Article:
JONATHON SILVERSKY V. MARTIN L. FRINK, No. 10-35317 (9th Cir. 2012)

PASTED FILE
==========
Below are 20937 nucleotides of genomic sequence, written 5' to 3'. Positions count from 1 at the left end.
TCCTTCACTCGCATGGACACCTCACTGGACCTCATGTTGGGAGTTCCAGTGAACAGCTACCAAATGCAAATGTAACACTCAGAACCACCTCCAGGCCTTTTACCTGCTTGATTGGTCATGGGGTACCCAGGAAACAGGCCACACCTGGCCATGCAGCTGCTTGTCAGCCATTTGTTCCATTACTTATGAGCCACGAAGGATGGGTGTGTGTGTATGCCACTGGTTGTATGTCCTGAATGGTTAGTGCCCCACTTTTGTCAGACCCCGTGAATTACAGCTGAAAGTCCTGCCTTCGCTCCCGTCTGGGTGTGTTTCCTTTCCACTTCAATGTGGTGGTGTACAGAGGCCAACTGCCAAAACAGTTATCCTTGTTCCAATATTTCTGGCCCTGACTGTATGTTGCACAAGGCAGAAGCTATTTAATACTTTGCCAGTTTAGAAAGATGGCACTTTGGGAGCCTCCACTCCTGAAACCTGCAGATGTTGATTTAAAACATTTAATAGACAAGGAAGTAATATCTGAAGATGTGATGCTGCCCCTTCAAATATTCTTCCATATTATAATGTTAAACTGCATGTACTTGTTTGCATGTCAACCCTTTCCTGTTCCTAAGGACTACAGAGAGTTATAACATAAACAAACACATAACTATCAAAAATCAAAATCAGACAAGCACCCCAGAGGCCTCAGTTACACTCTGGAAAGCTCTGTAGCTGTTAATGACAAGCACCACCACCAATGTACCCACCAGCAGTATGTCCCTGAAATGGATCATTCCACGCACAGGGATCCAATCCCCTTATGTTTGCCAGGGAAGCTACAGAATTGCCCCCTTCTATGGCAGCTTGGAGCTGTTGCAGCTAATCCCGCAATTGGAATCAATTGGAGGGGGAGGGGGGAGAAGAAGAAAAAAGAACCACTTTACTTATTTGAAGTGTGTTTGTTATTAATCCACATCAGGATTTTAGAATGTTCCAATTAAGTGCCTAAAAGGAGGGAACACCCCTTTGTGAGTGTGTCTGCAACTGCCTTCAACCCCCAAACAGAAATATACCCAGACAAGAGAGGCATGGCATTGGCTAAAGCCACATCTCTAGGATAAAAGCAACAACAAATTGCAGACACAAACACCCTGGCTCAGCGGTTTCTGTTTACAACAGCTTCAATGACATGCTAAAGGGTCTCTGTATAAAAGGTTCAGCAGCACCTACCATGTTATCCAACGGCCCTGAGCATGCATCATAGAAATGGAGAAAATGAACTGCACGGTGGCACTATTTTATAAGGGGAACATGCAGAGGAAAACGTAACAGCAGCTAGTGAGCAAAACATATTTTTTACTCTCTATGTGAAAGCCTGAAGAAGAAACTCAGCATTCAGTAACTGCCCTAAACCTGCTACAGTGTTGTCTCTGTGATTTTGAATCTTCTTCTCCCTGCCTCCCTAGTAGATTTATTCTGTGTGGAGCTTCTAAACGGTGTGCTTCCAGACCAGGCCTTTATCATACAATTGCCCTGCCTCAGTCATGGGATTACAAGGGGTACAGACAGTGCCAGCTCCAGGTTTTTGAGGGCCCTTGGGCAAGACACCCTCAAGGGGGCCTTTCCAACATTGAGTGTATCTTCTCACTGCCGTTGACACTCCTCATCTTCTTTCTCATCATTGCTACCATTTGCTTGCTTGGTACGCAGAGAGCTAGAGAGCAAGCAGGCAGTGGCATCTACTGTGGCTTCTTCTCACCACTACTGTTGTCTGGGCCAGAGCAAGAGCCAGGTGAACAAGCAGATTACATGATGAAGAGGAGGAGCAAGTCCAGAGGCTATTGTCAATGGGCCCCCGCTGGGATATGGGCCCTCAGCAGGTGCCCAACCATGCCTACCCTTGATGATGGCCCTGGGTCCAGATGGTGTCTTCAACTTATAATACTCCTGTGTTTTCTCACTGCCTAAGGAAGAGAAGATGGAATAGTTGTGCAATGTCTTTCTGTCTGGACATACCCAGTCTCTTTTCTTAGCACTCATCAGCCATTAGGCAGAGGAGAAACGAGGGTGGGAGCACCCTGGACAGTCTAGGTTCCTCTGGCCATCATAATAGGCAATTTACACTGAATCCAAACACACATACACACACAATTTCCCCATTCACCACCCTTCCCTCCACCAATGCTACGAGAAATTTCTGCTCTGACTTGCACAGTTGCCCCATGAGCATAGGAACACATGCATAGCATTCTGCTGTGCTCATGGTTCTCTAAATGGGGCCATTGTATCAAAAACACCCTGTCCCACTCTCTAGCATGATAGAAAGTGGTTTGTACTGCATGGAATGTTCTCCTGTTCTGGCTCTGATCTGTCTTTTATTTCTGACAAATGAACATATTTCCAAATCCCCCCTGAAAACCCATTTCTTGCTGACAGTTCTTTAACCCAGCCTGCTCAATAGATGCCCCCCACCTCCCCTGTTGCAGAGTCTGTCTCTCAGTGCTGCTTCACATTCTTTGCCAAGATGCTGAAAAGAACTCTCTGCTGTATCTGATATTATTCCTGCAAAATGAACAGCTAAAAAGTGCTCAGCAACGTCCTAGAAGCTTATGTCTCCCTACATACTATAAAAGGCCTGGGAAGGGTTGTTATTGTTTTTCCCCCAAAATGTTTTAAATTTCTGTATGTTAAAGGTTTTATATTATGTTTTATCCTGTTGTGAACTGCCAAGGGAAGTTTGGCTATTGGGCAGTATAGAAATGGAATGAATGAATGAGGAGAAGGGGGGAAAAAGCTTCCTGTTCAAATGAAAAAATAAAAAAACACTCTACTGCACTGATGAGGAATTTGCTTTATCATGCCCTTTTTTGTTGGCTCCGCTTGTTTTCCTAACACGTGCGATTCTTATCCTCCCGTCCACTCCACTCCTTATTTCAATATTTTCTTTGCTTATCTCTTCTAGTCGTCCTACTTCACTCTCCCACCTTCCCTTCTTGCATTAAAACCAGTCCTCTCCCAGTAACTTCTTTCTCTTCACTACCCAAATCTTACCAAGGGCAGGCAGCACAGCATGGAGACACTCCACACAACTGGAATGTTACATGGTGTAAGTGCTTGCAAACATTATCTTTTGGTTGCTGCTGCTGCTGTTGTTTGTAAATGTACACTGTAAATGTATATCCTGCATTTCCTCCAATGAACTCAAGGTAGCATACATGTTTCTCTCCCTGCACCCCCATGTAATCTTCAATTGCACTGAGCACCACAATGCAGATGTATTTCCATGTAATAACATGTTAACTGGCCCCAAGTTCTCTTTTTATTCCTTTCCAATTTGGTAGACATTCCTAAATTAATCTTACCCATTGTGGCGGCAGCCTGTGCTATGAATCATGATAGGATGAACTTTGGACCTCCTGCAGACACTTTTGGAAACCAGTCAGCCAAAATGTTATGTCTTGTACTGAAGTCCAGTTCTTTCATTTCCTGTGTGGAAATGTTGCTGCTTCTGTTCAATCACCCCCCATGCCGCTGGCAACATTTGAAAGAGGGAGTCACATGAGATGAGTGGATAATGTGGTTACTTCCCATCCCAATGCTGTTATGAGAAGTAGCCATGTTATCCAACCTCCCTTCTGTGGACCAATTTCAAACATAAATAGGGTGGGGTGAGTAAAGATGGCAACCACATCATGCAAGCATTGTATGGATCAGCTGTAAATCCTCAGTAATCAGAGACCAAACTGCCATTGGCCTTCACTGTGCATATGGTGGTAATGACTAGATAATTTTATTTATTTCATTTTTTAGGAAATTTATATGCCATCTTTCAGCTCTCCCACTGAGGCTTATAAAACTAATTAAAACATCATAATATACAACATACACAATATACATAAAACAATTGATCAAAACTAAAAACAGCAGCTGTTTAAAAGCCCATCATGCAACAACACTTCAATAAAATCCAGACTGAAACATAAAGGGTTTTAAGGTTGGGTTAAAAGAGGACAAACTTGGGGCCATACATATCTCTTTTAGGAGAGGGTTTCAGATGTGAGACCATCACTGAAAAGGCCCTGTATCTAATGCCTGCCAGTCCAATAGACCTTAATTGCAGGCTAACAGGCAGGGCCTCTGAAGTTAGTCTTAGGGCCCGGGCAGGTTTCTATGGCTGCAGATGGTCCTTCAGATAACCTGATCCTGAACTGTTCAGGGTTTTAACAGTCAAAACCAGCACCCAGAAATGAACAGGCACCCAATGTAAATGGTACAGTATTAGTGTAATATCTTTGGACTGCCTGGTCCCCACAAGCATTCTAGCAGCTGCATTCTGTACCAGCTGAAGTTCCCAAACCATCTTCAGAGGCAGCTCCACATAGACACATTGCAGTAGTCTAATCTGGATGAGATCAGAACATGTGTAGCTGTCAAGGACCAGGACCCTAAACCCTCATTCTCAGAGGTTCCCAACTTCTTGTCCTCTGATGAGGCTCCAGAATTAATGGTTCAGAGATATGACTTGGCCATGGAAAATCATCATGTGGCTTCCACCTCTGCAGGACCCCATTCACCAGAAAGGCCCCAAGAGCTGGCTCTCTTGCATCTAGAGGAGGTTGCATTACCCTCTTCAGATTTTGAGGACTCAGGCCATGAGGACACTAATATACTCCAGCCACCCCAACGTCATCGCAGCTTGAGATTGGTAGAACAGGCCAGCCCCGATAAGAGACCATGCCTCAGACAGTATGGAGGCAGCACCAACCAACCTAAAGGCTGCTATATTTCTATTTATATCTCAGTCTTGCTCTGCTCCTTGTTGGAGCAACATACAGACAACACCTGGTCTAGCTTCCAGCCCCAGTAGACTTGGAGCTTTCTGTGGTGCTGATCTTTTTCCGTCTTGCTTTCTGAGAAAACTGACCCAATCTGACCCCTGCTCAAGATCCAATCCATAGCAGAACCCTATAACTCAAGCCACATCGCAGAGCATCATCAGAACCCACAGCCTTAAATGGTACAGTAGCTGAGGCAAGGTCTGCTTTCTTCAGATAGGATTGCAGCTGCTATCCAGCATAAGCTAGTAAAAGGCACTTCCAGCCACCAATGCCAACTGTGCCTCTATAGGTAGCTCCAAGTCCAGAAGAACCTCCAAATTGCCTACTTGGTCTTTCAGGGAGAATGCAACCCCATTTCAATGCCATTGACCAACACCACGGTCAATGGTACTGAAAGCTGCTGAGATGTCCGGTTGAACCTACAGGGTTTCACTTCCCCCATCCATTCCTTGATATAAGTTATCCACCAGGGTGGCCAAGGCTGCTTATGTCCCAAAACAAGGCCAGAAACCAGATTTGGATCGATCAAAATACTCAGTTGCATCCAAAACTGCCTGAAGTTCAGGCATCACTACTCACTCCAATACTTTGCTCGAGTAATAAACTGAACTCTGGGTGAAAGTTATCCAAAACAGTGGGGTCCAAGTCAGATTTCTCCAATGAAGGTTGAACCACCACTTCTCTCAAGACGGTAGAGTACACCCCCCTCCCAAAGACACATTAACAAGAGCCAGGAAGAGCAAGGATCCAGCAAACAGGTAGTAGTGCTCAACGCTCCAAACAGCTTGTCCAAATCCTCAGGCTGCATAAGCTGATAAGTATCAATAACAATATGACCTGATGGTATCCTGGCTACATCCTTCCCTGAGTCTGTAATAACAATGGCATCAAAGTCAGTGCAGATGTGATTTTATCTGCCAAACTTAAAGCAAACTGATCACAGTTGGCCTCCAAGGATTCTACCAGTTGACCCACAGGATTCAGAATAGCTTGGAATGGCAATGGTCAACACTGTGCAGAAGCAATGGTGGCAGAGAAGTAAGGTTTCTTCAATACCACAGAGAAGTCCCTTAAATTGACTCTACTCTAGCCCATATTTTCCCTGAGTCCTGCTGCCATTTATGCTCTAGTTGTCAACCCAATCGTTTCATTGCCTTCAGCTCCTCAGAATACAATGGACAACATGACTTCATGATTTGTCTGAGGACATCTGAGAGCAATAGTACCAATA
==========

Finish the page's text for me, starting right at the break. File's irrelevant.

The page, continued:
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FILED NOT FOR PUBLICATION UNITED STATES COURT OF APPEALS DEC 10 2012 MOLLY C. DWYER, CLERK U.S. COURT OF APPEALS FOR THE NINTH CIRCUIT JONATHON SILVERSKY, Petitioner - Appellant, No. 10-35317 D.C. No. 1:10-cv-00012-RFCCSO v. MARTIN FRINK; ATTORNEY GENERAL OF THE STATE OF MONTANA, MEMORANDUM* Respondents - Appellees. Appeal from the United States District Court for the District of Montana Richard F. Cebull, Chief District Judge, Presiding Submitted December 6, 2012** Seattle, Washington Before: TALLMAN and WATFORD, Circuit Judges, and GLEASON, District Judge.*** * This disposition is not appropriate for publication and is not precedent except as provided by 9th Cir. R. 36-3. ** The panel unanimously concludes this case is suitable for decision without oral argument. See Fed. R. App. P. 34(a)(2). *** The Honorable Sharon L. Gleason, United States District Judge for the District of Alaska, sitting by designation. Montana state prisoner Jonathon Silversky ( Silversky ) appeals the district court s summary denial in part and dismissal in part of his 28 U.S.C. § 2254 habeas corpus petition pursuant to the provisions of Rule 4 of the Rules Governing Section 2254 Cases. Silversky contends that, in pursuing post-conviction relief before the Montana Supreme Court, he was denied an impartial tribunal in violation of the due process clause. We have jurisdiction under 28 U.S.C. § 2253 and 28 U.S.C. § 1291, and we affirm the district court s summary denial in part and dismissal in part. Silversky does not allege that the Montana Supreme Court s decision was contrary to, or an unreasonable application of, clearly established federal law, or relied upon an unreasonable determination of the facts in light of the evidence presented. Instead, Silversky alleg[es] errors in the state post-conviction review process [which are] . . . not addressable through habeas corpus proceedings. Franzen v. Brinkman, 877 F.2d 26 (9th Cir. 1989). A federal habeas petition is not the proper vehicle for addressing the adequacy of process provided to Silversky in state post-conviction proceedings. Silversky never presented the operative facts of his judicial bias claim to the Montana state courts, and the statute of limitations for filing a petition for postconviction relief has lapsed. Mont. Code Ann. § 46-21-102. Silversky s judicial 2 bias claim is procedurally barred, and Silversky has not alleged cause and prejudice to overcome that bar. Silversky has not provided any evidence of cause by suggesting that something external to [him], something that cannot fairly be attributed to him prevented him from filing a timely petition for post-conviction relief in state court. Boyd v. Thompson, 147 F.3d 1124, 1126 (9th Cir. 1998) (quoting Coleman v. Thompson, 501 U.S. 722, 753 (1991)). Silversky has also not established prejudice. The Supreme Court has never held that prejudice automatically ensues when one judge on a multi-judge panel is biased, if that judge does not cast a decisive vote. See Aetna Life Ins. Co. v. Lavoie, 475 U.S. 813, 827 (1986). Silversky s habeas petition was properly denied pursuant to the summary procedures in Rule 4 of the Rules Governing Section 2254 Cases. Under Rule 4, district courts are required to summarily dispose of a case if it plainly appears from the petition and any attached exhibits that the petitioner is not entitled to relief in the district court. This Court has recognized that Congress envisioned district courts taking an active role in summarily disposing of facially defective habeas petitions. Boyd, 147 F.3d at 1127. Silversky s judicial bias claim is procedurally defaulted and is not addressable in a § 2254 petition. The remaining 3 claims in Silversky s petition were found to be successive under 28 U.S.C. § 2244(b), or not cognizable in federal habeas corpus proceedings. In light of these findings, we AFFIRM the district court s summary denial in part and dismissal in part of Silversky s 28 U.S.C. § 2254 habeas corpus petition. 4